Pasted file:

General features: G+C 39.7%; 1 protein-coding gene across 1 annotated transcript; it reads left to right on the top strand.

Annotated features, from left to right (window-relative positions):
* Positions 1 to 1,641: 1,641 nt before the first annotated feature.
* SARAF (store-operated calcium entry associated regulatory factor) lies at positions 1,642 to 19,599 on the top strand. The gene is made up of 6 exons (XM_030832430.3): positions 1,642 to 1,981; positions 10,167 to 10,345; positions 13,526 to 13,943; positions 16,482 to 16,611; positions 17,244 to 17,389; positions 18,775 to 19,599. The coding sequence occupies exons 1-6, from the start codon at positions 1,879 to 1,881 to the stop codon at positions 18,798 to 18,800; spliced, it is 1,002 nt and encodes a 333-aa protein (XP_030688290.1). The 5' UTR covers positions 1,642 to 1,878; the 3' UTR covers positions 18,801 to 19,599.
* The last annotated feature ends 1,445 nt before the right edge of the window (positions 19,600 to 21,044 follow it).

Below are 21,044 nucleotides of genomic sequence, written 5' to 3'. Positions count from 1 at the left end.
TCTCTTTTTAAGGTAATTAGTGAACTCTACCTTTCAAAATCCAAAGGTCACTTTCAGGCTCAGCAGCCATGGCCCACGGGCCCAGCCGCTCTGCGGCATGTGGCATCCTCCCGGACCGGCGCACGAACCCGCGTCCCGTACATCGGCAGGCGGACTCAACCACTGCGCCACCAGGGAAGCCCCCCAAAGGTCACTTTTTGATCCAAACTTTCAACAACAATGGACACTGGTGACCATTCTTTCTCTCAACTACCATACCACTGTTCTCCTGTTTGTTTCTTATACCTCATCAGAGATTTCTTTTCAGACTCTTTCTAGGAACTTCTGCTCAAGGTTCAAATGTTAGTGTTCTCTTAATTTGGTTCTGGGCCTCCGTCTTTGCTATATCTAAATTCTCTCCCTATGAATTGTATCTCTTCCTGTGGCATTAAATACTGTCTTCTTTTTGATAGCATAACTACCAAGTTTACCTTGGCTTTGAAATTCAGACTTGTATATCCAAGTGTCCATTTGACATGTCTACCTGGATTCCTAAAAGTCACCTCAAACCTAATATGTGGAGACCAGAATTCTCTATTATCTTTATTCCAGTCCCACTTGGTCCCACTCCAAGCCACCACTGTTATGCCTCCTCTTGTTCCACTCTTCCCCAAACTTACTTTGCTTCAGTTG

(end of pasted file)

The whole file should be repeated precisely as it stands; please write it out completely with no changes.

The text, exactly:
General features: G+C 39.7%; 1 protein-coding gene across 1 annotated transcript; it reads left to right on the top strand.

Annotated features, from left to right (window-relative positions):
* Positions 1 to 1,641: 1,641 nt before the first annotated feature.
* SARAF (store-operated calcium entry associated regulatory factor) lies at positions 1,642 to 19,599 on the top strand. The gene is made up of 6 exons (XM_030832430.3): positions 1,642 to 1,981; positions 10,167 to 10,345; positions 13,526 to 13,943; positions 16,482 to 16,611; positions 17,244 to 17,389; positions 18,775 to 19,599. The coding sequence occupies exons 1-6, from the start codon at positions 1,879 to 1,881 to the stop codon at positions 18,798 to 18,800; spliced, it is 1,002 nt and encodes a 333-aa protein (XP_030688290.1). The 5' UTR covers positions 1,642 to 1,878; the 3' UTR covers positions 18,801 to 19,599.
* The last annotated feature ends 1,445 nt before the right edge of the window (positions 19,600 to 21,044 follow it).

Below are 21,044 nucleotides of genomic sequence, written 5' to 3'. Positions count from 1 at the left end.
TCTCTTTTTAAGGTAATTAGTGAACTCTACCTTTCAAAATCCAAAGGTCACTTTCAGGCTCAGCAGCCATGGCCCACGGGCCCAGCCGCTCTGCGGCATGTGGCATCCTCCCGGACCGGCGCACGAACCCGCGTCCCGTACATCGGCAGGCGGACTCAACCACTGCGCCACCAGGGAAGCCCCCCAAAGGTCACTTTTTGATCCAAACTTTCAACAACAATGGACACTGGTGACCATTCTTTCTCTCAACTACCATACCACTGTTCTCCTGTTTGTTTCTTATACCTCATCAGAGATTTCTTTTCAGACTCTTTCTAGGAACTTCTGCTCAAGGTTCAAATGTTAGTGTTCTCTTAATTTGGTTCTGGGCCTCCGTCTTTGCTATATCTAAATTCTCTCCCTATGAATTGTATCTCTTCCTGTGGCATTAAATACTGTCTTCTTTTTGATAGCATAACTACCAAGTTTACCTTGGCTTTGAAATTCAGACTTGTATATCCAAGTGTCCATTTGACATGTCTACCTGGATTCCTAAAAGTCACCTCAAACCTAATATGTGGAGACCAGAATTCTCTATTATCTTTATTCCAGTCCCACTTGGTCCCACTCCAAGCCACCACTGTTATGCCTCCTCTTGTTCCACTCTTCCCCAAACTTACTTTGCTTCAGTTG